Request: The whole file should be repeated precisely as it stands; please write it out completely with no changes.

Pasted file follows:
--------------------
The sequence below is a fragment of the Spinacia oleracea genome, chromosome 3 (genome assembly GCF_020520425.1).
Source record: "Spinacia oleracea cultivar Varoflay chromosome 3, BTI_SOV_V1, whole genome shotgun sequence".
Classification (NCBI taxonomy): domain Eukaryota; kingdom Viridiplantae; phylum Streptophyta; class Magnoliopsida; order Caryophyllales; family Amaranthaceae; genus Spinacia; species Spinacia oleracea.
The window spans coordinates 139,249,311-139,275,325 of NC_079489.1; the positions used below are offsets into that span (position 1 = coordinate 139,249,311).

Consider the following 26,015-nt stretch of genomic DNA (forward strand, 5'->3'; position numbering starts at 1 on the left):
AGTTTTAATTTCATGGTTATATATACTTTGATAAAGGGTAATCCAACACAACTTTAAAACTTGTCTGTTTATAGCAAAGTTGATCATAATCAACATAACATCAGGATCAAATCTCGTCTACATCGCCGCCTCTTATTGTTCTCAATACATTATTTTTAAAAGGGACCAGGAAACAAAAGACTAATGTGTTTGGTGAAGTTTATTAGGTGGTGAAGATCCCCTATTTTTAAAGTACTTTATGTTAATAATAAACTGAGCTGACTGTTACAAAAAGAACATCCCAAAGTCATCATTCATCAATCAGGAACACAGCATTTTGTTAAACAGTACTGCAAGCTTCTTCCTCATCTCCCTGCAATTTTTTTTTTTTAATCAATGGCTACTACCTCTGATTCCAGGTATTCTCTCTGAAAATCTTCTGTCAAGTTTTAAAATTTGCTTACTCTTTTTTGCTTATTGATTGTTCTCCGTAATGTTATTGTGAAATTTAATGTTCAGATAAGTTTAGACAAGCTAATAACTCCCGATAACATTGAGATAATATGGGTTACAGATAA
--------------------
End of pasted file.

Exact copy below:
The sequence below is a fragment of the Spinacia oleracea genome, chromosome 3 (genome assembly GCF_020520425.1).
Source record: "Spinacia oleracea cultivar Varoflay chromosome 3, BTI_SOV_V1, whole genome shotgun sequence".
Classification (NCBI taxonomy): domain Eukaryota; kingdom Viridiplantae; phylum Streptophyta; class Magnoliopsida; order Caryophyllales; family Amaranthaceae; genus Spinacia; species Spinacia oleracea.
The window spans coordinates 139,249,311-139,275,325 of NC_079489.1; the positions used below are offsets into that span (position 1 = coordinate 139,249,311).

Consider the following 26,015-nt stretch of genomic DNA (forward strand, 5'->3'; position numbering starts at 1 on the left):
AGTTTTAATTTCATGGTTATATATACTTTGATAAAGGGTAATCCAACACAACTTTAAAACTTGTCTGTTTATAGCAAAGTTGATCATAATCAACATAACATCAGGATCAAATCTCGTCTACATCGCCGCCTCTTATTGTTCTCAATACATTATTTTTAAAAGGGACCAGGAAACAAAAGACTAATGTGTTTGGTGAAGTTTATTAGGTGGTGAAGATCCCCTATTTTTAAAGTACTTTATGTTAATAATAAACTGAGCTGACTGTTACAAAAAGAACATCCCAAAGTCATCATTCATCAATCAGGAACACAGCATTTTGTTAAACAGTACTGCAAGCTTCTTCCTCATCTCCCTGCAATTTTTTTTTTTTAATCAATGGCTACTACCTCTGATTCCAGGTATTCTCTCTGAAAATCTTCTGTCAAGTTTTAAAATTTGCTTACTCTTTTTTGCTTATTGATTGTTCTCCGTAATGTTATTGTGAAATTTAATGTTCAGATAAGTTTAGACAAGCTAATAACTCCCGATAACATTGAGATAATATGGGTTACAGATAA